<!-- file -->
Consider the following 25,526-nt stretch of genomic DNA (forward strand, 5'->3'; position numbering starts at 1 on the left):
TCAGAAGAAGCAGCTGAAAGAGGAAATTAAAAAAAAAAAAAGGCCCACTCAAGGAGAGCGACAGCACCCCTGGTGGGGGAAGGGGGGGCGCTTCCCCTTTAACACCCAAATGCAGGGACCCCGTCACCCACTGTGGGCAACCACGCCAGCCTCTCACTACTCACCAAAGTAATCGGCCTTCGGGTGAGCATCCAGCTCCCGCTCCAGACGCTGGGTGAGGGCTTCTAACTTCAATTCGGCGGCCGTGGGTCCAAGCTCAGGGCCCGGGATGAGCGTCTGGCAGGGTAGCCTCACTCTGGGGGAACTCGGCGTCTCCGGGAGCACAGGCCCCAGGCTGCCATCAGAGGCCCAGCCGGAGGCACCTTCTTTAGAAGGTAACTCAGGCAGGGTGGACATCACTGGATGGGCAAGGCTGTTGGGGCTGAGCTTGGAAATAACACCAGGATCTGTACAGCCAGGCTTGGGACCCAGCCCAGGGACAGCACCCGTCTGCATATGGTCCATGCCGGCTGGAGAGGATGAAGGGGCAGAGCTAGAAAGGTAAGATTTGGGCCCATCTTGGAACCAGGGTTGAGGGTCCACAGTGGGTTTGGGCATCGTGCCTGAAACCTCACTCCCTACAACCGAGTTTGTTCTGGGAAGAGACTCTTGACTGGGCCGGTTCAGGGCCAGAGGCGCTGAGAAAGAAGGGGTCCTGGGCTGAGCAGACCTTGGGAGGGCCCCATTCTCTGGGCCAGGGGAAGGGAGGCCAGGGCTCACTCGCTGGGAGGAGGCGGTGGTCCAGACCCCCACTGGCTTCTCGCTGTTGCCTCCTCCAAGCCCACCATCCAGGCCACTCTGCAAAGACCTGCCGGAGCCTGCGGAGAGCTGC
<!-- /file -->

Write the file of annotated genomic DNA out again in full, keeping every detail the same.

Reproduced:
Consider the following 25,526-nt stretch of genomic DNA (forward strand, 5'->3'; position numbering starts at 1 on the left):
TCAGAAGAAGCAGCTGAAAGAGGAAATTAAAAAAAAAAAAAGGCCCACTCAAGGAGAGCGACAGCACCCCTGGTGGGGGAAGGGGGGGCGCTTCCCCTTTAACACCCAAATGCAGGGACCCCGTCACCCACTGTGGGCAACCACGCCAGCCTCTCACTACTCACCAAAGTAATCGGCCTTCGGGTGAGCATCCAGCTCCCGCTCCAGACGCTGGGTGAGGGCTTCTAACTTCAATTCGGCGGCCGTGGGTCCAAGCTCAGGGCCCGGGATGAGCGTCTGGCAGGGTAGCCTCACTCTGGGGGAACTCGGCGTCTCCGGGAGCACAGGCCCCAGGCTGCCATCAGAGGCCCAGCCGGAGGCACCTTCTTTAGAAGGTAACTCAGGCAGGGTGGACATCACTGGATGGGCAAGGCTGTTGGGGCTGAGCTTGGAAATAACACCAGGATCTGTACAGCCAGGCTTGGGACCCAGCCCAGGGACAGCACCCGTCTGCATATGGTCCATGCCGGCTGGAGAGGATGAAGGGGCAGAGCTAGAAAGGTAAGATTTGGGCCCATCTTGGAACCAGGGTTGAGGGTCCACAGTGGGTTTGGGCATCGTGCCTGAAACCTCACTCCCTACAACCGAGTTTGTTCTGGGAAGAGACTCTTGACTGGGCCGGTTCAGGGCCAGAGGCGCTGAGAAAGAAGGGGTCCTGGGCTGAGCAGACCTTGGGAGGGCCCCATTCTCTGGGCCAGGGGAAGGGAGGCCAGGGCTCACTCGCTGGGAGGAGGCGGTGGTCCAGACCCCCACTGGCTTCTCGCTGTTGCCTCCTCCAAGCCCACCATCCAGGCCACTCTGCAAAGACCTGCCGGAGCCTGCGGAGAGCTGC